In two long-running battles between separate groups of franchisees vs. Tim Hortons, attorney Jerry Marks of Marks & Klein declared victory for the franchisees earlier this month. “Back-to-back losses for Tim Hortons/RBI,” he wrote via email, referring to the coffeshop chain and its parent company, Restaurant Brands International.
Franchisor Tim Hortons was “dealt a blow to its efforts to silence a Minnesota area developer, 14 Minnesota franchisees, and the U.S.-based Great White Northern Franchisee Association-USA, which represents a significant portion of Tim Hortons U.S. franchisees,” said a press release issued by Marks & Klein.
Executives at Tim Hortons think that interpretation is ridiculous, and that the exact opposite is the truth. No one at corporate replied to a request for an interview and Mike Joblove, of Genovese Joblove & Battista, the outside attorney for Tim Hortons, was not authorized by his client to speak on the record.
Joblove referred to the judges’ most recent rulings in the two cases, which Tim Hortons believes are not only in its favor but also the latest in a long line of defeats for the franchisee groups. After more than two years of fighting and legal fees in the two cases, in Tim Hortons' view, the plaintiffs have no victories to show for it.
Marks, the plaintiffs’ attorney, held firm to his declaration of victory in an interview. “It’s a whole new day,” he said, and stated his reasons in characteristic rapid and detailed fashion.
In the first case, Tim-Minn Inc. v. Tim Hortons USA, Tim Hortons sought to dismiss both the area developer and 14 Minnesota franchisees who alleged numerous claims against the franchisor for fraud, misrepresentation, breaches of contract and unjust enrichment.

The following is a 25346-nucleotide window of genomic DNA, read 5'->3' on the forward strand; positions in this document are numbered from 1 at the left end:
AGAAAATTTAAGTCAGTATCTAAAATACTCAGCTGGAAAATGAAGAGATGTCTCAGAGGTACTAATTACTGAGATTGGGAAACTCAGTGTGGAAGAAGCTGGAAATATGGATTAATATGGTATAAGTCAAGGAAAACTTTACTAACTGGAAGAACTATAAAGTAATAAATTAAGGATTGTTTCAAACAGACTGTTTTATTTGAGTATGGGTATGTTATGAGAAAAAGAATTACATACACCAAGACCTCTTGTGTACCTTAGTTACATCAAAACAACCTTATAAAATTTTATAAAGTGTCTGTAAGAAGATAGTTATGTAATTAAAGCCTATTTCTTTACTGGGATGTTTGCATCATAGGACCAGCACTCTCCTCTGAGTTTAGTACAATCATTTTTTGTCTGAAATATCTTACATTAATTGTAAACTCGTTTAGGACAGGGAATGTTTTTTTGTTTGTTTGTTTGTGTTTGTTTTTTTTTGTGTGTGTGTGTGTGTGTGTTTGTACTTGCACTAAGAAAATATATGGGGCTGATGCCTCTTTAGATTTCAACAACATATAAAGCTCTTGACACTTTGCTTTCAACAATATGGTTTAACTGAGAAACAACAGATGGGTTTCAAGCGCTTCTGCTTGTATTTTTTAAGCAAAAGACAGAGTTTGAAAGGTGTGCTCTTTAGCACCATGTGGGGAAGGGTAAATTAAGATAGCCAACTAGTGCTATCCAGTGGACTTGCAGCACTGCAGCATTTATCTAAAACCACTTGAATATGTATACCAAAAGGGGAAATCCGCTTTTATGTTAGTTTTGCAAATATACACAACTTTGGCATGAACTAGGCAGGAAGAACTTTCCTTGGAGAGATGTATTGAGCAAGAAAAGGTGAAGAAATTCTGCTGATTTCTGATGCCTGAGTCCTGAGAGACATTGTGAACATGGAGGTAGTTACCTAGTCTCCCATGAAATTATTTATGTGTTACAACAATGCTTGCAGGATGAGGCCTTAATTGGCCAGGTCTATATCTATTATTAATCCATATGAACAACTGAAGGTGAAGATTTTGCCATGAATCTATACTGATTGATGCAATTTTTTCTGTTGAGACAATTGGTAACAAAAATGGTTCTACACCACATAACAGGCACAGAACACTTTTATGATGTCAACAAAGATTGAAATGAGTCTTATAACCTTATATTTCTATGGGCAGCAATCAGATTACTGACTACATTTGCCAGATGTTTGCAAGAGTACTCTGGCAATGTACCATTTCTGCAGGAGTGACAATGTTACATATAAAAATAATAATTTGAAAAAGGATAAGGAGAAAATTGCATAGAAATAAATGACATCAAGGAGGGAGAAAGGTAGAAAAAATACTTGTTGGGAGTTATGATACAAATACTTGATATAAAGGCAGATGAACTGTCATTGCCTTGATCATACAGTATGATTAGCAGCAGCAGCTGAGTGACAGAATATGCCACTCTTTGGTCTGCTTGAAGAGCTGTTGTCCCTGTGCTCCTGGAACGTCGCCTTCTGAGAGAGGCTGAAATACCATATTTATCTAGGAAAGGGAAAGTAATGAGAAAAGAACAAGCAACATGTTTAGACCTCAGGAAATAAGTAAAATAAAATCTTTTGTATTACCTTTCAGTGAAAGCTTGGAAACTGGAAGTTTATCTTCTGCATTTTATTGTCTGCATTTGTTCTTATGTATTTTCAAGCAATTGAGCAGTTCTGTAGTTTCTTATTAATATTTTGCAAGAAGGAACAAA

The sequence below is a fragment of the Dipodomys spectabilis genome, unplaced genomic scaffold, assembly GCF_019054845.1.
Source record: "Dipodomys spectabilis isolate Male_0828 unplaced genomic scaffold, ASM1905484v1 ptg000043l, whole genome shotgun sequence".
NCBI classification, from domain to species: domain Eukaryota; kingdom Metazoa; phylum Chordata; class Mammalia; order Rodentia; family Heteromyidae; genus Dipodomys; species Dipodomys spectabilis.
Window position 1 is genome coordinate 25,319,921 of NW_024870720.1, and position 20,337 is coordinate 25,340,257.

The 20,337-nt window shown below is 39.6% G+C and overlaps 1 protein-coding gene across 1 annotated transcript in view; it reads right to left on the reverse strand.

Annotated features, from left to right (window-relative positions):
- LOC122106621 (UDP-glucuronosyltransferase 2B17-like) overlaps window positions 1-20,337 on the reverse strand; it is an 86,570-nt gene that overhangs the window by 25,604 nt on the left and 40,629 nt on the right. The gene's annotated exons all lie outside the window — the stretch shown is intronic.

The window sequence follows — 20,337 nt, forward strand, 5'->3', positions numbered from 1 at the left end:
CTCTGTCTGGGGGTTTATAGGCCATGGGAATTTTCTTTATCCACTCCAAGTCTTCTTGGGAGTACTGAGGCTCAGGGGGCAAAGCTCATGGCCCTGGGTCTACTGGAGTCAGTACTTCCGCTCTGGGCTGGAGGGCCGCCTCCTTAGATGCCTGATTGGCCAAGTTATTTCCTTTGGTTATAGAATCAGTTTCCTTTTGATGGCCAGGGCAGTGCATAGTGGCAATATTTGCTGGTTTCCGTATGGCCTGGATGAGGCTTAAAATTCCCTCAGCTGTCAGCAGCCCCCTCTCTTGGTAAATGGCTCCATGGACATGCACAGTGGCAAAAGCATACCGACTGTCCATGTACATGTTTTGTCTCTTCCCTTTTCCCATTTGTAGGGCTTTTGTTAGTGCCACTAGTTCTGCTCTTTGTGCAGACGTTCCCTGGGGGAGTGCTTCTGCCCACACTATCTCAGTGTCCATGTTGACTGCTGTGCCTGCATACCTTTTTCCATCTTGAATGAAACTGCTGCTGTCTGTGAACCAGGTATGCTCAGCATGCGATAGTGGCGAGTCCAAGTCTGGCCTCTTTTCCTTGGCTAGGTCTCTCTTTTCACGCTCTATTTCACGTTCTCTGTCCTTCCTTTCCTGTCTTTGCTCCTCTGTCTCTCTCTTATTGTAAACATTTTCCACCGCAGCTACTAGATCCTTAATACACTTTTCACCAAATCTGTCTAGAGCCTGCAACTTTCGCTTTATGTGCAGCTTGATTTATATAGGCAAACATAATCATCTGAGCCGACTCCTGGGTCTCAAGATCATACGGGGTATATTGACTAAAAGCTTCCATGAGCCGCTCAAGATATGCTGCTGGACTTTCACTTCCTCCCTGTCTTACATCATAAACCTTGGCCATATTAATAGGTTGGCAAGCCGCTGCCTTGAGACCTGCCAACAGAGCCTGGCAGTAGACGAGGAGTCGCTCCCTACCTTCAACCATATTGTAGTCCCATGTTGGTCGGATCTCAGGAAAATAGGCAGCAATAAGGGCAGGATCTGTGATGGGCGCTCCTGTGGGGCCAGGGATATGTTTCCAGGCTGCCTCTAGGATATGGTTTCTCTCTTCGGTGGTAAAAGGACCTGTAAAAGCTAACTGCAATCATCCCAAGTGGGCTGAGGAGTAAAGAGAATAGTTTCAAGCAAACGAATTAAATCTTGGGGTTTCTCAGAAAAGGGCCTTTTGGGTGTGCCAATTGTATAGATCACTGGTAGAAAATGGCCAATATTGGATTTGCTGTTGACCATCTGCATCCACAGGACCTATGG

The judge in federal court in Florida found in favor of the Tim-Minn franchisees on five of 11 counts of their complaint and, for those claims the court dismissed, provided clear guidance on re-pleading same, Marks said.
“There was a motion to dismiss Tim-Minn’s complaint, and the big takeaway is that they moved to dismiss the fraud and negligent misrepresentation counts, and the court denied it,” Marks said.
He will continue to press claims about “price-gouging” and misrepresentations he said were made in the FDD or franchise disclosure document. “This is a significant problem, because when people are assured that they are going to purchase products from the franchisor, and the franchisor is only going to make a ‘reasonable’ markup, they rely on that,” he said. “And in relying on that, they make significant economic investments, only to find out that every product that they must buy from the franchisor or designated supplier of the franchisor, is easily available somewhere else for far less.
“And I’m not talking about two cents or four cents.” In a companion case for the Great White Northern Franchisee Association, he said, “our people did a price analysis, and for example, they could buy some brand of bacon for approximately 60 cents a pound, but they’re paying a dollar a pound through the franchisor.” Read more about the franchisee association lawsuit against Tim Hortons here.
In the second case, Great White Northern Franchisee Association-USA v. Tim Hortons USA, U.S. District Court Judge Beth Bloom held that the federal courts lacked jurisdiction over the dispute and threw out the franchisor’s arguments that the association was established primarily to defeat federal diversity jurisdiction, noting that the association was formed in Florida two years prior to initiating the suit, according to Marks. He believes state court in Florida will be more receptive to hearing the franchisees’ complaints.
The length of these cases, and the back-and-forth between the sides, doesn’t bother the long-time franchisee attorney Marks. “So many errant franchisors, so little time to sue,” Marks said.